As I said, they were gone in 2017. No Scott or Thurston, with Lachlan Coote and Jake Granville out at important times of the year. Minimal depth in the front Row and backs to the wall, being lucky to even reach the top eight. 

Green wasn’t having any of that, saying that he knew that their luck would change if they kept playing their brand of footy. The Sharks were poor, while the Eels and Roosters were simply not allowed to play the football that wins these contests. And it’s not just Morgan taking control of the team that has done it. It is the fact that everyone has taken ownership of the side.

Look at the way that Taumalolo is making enough metres to account for himself AND the missing Scott. See how Gavin Cooper is leading them around and making those 1% plays, like the block for Morgan’s field goal against the Sharks, or his intercept against the Eels.  

Watch Ethan Lowe chasing Will Smith all the way into the corner to save his team two points against the Eels. Look at Shaun Fensom playing out of position, helping to fill the void in the middle, starting games against front rowers like Andrew Fifita, Tim Mannah, Jared Waerea-Hargreaves and Dylan Napa.

The list goes on to the point where it’d be heartbreaking to see young Corey Jensen replaced in the team should co-captain Scott be fit.


And that’s just the forwards.

Don’t forget the composure of Coote and his wonderful kicking game or the superhuman finishing of Feldt. Antonio Winterstein playing through injury and Kane Linnett’s ability to move to right centre and still be as strong as ever.

Against the Roosters, the thing that epitomised the culture of the Cowboys the most was Justin O’Neill, who, after committing a simple error that lead directly to a Blake Ferguson try, was able to chase a Morgan kick downfield and put a stinging hit on Michael Gordon. He then chased from marker to lay an even better hit on Ferguson, dislodging the ball and giving the Cowboys great field position from which they scored. They didn’t drop their heads despite a poor error, they knew that O’Neill would redeem himself, and he did. Games won’t always go your way, it’s how you seize the momentum back from your opponent that dictates how you fare.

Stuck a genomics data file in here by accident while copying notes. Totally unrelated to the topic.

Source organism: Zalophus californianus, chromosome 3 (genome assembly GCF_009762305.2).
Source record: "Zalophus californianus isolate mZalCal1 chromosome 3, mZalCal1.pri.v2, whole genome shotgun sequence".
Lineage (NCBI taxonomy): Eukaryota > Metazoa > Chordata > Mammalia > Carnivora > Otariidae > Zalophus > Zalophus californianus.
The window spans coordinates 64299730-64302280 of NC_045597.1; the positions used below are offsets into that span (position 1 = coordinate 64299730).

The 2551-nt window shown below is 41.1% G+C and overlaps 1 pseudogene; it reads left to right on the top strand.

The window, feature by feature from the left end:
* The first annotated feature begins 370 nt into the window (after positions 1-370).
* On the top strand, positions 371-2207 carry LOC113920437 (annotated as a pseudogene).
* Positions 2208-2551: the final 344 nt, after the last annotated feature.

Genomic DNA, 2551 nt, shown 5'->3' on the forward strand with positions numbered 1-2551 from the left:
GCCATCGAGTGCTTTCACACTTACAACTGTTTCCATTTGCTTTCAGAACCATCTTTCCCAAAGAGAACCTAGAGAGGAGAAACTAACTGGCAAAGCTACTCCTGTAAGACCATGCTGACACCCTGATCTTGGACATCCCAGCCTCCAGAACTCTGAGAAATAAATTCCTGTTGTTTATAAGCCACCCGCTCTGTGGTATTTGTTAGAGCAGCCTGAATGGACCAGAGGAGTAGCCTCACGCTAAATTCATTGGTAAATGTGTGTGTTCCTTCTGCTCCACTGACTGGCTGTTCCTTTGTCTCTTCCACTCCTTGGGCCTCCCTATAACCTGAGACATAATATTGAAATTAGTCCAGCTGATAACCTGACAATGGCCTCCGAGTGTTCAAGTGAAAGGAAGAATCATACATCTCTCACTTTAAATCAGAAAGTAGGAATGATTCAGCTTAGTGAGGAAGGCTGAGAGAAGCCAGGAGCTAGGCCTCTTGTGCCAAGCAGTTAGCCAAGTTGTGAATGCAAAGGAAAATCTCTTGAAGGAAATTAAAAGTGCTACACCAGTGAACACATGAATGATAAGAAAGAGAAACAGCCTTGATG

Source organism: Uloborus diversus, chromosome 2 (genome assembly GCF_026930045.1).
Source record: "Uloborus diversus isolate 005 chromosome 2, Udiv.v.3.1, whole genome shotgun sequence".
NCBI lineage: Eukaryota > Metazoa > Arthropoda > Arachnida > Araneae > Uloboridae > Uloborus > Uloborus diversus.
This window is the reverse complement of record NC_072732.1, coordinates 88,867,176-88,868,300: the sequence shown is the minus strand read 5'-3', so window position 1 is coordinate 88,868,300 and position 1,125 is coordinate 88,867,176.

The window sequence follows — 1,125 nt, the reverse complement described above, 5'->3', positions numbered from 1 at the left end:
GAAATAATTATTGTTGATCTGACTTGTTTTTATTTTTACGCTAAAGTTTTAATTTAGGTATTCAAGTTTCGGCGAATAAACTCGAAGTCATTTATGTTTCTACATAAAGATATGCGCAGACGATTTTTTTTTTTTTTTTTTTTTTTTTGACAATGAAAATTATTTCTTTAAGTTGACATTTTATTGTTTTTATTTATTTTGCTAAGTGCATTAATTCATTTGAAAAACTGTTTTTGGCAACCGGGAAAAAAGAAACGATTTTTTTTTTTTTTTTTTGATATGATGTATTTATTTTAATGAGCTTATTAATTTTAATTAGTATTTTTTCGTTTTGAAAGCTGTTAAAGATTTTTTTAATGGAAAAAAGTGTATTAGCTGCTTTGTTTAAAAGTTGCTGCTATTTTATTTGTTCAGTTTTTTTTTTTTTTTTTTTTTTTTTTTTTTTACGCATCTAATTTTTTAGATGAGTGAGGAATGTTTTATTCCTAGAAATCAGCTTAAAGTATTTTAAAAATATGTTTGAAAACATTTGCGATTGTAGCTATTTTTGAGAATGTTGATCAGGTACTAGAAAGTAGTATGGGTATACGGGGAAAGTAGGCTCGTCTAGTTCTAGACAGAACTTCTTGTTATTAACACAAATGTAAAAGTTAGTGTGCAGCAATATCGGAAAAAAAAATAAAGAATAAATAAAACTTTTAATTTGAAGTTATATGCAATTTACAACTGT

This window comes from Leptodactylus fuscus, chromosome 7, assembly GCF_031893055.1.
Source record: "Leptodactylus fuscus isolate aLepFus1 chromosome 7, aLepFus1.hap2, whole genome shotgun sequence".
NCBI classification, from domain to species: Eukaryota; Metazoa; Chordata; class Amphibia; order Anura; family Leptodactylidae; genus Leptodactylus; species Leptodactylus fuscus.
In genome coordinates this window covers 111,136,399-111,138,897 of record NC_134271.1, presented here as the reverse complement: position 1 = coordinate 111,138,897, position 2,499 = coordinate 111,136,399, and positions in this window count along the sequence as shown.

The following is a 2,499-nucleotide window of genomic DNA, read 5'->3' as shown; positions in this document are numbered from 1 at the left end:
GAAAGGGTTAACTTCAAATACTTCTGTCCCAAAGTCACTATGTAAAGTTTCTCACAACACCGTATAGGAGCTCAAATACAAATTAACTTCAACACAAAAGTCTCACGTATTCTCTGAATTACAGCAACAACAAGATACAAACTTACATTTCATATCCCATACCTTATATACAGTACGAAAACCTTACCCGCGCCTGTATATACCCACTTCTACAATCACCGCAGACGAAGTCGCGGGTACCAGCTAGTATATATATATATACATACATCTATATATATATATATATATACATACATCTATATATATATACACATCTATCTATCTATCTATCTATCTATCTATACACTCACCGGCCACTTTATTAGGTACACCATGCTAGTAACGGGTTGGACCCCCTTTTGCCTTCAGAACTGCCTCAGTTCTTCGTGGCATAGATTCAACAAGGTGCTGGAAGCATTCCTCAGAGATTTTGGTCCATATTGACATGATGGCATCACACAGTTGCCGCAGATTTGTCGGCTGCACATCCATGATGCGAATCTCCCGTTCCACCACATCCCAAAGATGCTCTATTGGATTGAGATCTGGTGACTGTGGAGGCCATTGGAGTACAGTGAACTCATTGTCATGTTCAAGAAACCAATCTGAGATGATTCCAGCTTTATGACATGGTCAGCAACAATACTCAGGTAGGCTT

The Melbourne Storm side of 2017 is arguably the greatest club team of the modern era and they’ll be looking to send Cooper Cronk out a winner. There’s also no guarantee on Billy Slater’s future; both legends may retire after winning the competition if they manage to do so. They’ll be favourites and frankly, if any team other than the Storm wins the Premiership it’ll be damn-near a crime after the way they’ve consistently dominated the competition this year.

But they aren’t perfect, they showed that in the first half against the Broncos on Friday night and a fortnight prior against the Eels. In the Cowboys side that won the preliminary final, there were 13 players that had won a Premiership before; they have the experience to get the job done. If the Cowboys complete their sets, kick into space and work hard in the middle of the field, they can beat the mighty Storm.

I can proudly say that I’ll be there to watch this next chapter in the story of the Cowboys unfold on Sunday night. Where will you be when history happens?

Can the North Queensland Cowboys win the Grand Final? Let us know in the comments and poll below

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Bo Nicholson

29 from Brisbane, Australia.

Cricket and Rugby League Writer for RealSport.

Film Reviewer for Snob Bo Reviews (http://snobbomoviereviews.tumblr.com/ and https://soundcloud.com/bo-nicholson ).

Also a Support Worker, working with people who have intellectual disabilities.

NRL Grand Final: An ode to some Cowboy Men